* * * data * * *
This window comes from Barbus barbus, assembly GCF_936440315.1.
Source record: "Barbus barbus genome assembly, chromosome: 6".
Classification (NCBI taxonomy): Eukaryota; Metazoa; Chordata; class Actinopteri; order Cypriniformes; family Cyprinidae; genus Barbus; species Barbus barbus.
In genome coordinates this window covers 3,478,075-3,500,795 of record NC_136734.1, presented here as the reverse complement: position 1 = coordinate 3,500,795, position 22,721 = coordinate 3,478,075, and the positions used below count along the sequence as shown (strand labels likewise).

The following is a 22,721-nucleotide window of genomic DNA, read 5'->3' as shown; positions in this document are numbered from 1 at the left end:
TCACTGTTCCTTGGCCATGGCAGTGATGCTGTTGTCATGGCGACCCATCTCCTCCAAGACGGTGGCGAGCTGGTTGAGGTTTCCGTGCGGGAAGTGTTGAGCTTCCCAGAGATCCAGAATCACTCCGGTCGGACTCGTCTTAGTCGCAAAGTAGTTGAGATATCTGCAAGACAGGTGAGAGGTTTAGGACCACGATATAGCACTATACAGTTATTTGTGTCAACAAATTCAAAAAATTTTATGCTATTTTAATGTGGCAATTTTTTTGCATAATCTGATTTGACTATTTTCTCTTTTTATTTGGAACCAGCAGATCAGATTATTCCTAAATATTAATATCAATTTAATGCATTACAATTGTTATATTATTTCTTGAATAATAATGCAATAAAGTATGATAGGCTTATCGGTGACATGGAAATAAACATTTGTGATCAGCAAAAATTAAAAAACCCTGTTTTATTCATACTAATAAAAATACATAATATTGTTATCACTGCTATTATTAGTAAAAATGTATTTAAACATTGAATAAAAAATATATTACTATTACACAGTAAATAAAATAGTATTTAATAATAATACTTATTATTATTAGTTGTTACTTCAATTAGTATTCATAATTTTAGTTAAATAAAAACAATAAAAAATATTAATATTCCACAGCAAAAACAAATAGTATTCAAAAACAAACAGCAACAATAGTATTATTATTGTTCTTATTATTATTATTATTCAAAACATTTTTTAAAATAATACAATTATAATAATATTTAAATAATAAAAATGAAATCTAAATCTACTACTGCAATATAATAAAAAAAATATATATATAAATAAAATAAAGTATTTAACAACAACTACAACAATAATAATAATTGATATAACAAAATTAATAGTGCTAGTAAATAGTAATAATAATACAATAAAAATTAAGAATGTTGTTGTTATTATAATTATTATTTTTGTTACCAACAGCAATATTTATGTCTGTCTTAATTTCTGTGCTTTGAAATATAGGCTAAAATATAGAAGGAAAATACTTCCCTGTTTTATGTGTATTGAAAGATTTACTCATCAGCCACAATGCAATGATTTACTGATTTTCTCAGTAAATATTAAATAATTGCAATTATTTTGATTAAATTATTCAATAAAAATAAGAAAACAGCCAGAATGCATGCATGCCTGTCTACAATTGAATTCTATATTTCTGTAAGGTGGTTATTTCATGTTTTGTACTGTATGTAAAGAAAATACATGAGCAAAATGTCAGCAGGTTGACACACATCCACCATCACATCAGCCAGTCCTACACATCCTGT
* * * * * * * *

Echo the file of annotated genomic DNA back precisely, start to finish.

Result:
This window comes from Barbus barbus, assembly GCF_936440315.1.
Source record: "Barbus barbus genome assembly, chromosome: 6".
Classification (NCBI taxonomy): Eukaryota; Metazoa; Chordata; class Actinopteri; order Cypriniformes; family Cyprinidae; genus Barbus; species Barbus barbus.
In genome coordinates this window covers 3,478,075-3,500,795 of record NC_136734.1, presented here as the reverse complement: position 1 = coordinate 3,500,795, position 22,721 = coordinate 3,478,075, and the positions used below count along the sequence as shown (strand labels likewise).

The following is a 22,721-nucleotide window of genomic DNA, read 5'->3' as shown; positions in this document are numbered from 1 at the left end:
TCACTGTTCCTTGGCCATGGCAGTGATGCTGTTGTCATGGCGACCCATCTCCTCCAAGACGGTGGCGAGCTGGTTGAGGTTTCCGTGCGGGAAGTGTTGAGCTTCCCAGAGATCCAGAATCACTCCGGTCGGACTCGTCTTAGTCGCAAAGTAGTTGAGATATCTGCAAGACAGGTGAGAGGTTTAGGACCACGATATAGCACTATACAGTTATTTGTGTCAACAAATTCAAAAAATTTTATGCTATTTTAATGTGGCAATTTTTTTGCATAATCTGATTTGACTATTTTCTCTTTTTATTTGGAACCAGCAGATCAGATTATTCCTAAATATTAATATCAATTTAATGCATTACAATTGTTATATTATTTCTTGAATAATAATGCAATAAAGTATGATAGGCTTATCGGTGACATGGAAATAAACATTTGTGATCAGCAAAAATTAAAAAACCCTGTTTTATTCATACTAATAAAAATACATAATATTGTTATCACTGCTATTATTAGTAAAAATGTATTTAAACATTGAATAAAAAATATATTACTATTACACAGTAAATAAAATAGTATTTAATAATAATACTTATTATTATTAGTTGTTACTTCAATTAGTATTCATAATTTTAGTTAAATAAAAACAATAAAAAATATTAATATTCCACAGCAAAAACAAATAGTATTCAAAAACAAACAGCAACAATAGTATTATTATTGTTCTTATTATTATTATTATTCAAAACATTTTTTAAAATAATACAATTATAATAATATTTAAATAATAAAAATGAAATCTAAATCTACTACTGCAATATAATAAAAAAAATATATATATAAATAAAATAAAGTATTTAACAACAACTACAACAATAATAATAATTGATATAACAAAATTAATAGTGCTAGTAAATAGTAATAATAATACAATAAAAATTAAGAATGTTGTTGTTATTATAATTATTATTTTTGTTACCAACAGCAATATTTATGTCTGTCTTAATTTCTGTGCTTTGAAATATAGGCTAAAATATAGAAGGAAAATACTTCCCTGTTTTATGTGTATTGAAAGATTTACTCATCAGCCACAATGCAATGATTTACTGATTTTCTCAGTAAATATTAAATAATTGCAATTATTTTGATTAAATTATTCAATAAAAATAAGAAAACAGCCAGAATGCATGCATGCCTGTCTACAATTGAATTCTATATTTCTGTAAGGTGGTTATTTCATGTTTTGTACTGTATGTAAAGAAAATACATGAGCAAAATGTCAGCAGGTTGACACACATCCACCATCACATCAGCCAGTCCTACACATCCTGT